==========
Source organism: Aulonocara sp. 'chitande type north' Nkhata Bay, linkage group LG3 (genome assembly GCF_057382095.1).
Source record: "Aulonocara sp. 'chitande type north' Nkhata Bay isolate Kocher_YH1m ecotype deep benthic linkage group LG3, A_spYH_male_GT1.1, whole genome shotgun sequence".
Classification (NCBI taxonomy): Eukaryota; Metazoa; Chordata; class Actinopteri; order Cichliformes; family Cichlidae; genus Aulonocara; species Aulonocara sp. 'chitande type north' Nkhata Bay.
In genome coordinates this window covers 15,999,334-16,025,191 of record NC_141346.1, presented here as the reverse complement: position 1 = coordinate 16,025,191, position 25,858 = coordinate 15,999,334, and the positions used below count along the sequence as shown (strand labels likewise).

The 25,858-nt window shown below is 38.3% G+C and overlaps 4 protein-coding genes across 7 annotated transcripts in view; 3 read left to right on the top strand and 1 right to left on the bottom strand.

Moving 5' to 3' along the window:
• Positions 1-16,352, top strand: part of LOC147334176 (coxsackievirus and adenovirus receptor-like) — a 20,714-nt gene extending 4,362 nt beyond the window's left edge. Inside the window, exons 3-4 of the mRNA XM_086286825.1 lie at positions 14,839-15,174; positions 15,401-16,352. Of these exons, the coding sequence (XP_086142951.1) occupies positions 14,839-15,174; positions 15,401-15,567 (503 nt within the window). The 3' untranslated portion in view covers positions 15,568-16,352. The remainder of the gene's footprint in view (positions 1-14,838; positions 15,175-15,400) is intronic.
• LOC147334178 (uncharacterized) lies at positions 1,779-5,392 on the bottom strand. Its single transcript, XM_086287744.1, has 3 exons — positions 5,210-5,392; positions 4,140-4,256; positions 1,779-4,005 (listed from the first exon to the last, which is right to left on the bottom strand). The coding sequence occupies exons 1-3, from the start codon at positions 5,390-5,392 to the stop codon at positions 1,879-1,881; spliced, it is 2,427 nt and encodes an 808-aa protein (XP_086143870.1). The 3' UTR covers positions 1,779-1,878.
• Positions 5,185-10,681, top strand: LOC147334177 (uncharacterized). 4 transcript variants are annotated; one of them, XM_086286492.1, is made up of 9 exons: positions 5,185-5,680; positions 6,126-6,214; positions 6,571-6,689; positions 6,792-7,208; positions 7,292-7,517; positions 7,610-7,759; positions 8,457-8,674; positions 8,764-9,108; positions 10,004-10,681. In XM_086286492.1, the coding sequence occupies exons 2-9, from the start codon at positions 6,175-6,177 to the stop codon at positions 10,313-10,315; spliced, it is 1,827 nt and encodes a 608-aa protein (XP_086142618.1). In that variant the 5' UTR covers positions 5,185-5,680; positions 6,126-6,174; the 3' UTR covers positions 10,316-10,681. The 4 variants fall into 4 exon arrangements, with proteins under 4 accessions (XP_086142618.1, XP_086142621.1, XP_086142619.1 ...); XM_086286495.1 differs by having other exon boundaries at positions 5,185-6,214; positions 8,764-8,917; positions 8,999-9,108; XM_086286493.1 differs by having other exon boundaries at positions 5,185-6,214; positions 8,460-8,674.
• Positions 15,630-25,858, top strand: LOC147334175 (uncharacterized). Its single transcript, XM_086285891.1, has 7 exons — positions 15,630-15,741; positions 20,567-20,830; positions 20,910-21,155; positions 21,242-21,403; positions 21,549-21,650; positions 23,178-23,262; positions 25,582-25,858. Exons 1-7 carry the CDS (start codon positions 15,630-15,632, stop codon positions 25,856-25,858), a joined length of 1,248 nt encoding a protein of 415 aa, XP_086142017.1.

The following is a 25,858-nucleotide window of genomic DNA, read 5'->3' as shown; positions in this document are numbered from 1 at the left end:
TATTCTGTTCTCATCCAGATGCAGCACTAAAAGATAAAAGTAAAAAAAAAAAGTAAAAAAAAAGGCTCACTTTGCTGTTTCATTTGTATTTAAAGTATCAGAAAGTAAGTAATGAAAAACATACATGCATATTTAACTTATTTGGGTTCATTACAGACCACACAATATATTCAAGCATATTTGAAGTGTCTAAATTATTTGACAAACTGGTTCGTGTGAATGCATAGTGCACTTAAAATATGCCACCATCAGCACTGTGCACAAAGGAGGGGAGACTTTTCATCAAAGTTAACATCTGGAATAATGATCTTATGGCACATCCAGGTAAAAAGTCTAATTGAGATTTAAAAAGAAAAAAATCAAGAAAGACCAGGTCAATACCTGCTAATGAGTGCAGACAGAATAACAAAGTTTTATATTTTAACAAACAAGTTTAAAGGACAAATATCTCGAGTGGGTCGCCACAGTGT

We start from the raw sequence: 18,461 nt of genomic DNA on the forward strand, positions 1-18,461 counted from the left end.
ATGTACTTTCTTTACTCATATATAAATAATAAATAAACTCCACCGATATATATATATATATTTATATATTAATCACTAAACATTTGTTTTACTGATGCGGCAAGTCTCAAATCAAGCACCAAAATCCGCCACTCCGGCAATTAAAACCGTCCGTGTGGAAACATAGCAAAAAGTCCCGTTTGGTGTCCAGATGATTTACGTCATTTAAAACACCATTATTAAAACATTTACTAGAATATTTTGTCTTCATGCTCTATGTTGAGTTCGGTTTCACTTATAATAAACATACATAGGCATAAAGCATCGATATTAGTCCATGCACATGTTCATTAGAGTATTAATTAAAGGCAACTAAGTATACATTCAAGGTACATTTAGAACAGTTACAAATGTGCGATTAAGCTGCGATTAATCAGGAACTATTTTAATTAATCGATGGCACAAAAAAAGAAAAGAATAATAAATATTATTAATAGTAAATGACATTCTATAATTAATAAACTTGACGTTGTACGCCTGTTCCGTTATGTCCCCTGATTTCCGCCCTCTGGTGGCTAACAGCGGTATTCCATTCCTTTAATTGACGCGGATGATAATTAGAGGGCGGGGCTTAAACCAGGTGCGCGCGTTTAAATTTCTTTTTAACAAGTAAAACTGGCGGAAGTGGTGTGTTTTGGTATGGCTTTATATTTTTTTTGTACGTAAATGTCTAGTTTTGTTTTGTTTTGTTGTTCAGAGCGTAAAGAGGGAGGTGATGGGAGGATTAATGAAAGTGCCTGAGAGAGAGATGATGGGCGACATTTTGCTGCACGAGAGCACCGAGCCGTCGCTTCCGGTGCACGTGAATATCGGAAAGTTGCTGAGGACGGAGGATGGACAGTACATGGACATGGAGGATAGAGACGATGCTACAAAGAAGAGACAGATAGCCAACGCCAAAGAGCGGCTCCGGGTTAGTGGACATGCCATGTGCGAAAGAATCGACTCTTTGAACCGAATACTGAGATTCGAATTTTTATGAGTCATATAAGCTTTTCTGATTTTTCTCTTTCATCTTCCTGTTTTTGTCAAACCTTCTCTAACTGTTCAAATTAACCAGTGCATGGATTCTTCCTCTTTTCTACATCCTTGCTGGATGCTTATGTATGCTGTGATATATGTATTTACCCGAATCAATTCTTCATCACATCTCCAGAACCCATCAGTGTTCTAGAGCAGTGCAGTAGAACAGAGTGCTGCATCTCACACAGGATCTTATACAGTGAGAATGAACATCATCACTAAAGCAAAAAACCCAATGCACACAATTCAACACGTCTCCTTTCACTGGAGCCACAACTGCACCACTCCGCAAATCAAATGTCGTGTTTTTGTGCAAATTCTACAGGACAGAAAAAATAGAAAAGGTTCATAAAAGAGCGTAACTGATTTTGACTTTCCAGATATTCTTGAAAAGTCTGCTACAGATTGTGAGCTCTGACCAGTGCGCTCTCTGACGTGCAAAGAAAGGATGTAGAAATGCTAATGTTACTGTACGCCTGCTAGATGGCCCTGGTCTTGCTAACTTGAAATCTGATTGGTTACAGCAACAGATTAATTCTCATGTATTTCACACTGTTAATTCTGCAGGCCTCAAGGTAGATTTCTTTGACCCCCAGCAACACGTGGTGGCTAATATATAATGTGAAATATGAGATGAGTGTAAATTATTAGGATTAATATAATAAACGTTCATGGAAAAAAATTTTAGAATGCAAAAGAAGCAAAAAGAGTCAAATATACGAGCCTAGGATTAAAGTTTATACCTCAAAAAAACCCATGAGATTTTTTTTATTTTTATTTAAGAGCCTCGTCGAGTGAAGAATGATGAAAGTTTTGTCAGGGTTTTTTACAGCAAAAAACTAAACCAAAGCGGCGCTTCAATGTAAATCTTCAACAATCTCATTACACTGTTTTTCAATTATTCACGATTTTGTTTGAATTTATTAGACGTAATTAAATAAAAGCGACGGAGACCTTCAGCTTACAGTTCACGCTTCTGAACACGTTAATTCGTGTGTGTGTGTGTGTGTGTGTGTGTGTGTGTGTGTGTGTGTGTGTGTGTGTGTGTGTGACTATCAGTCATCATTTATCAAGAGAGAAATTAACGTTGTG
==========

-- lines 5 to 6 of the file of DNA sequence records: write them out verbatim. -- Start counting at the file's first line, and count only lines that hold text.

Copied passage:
The 25,858-nt window shown below is 38.3% G+C and overlaps 4 protein-coding genes across 7 annotated transcripts in view; 3 read left to right on the top strand and 1 right to left on the bottom strand.

Moving 5' to 3' along the window: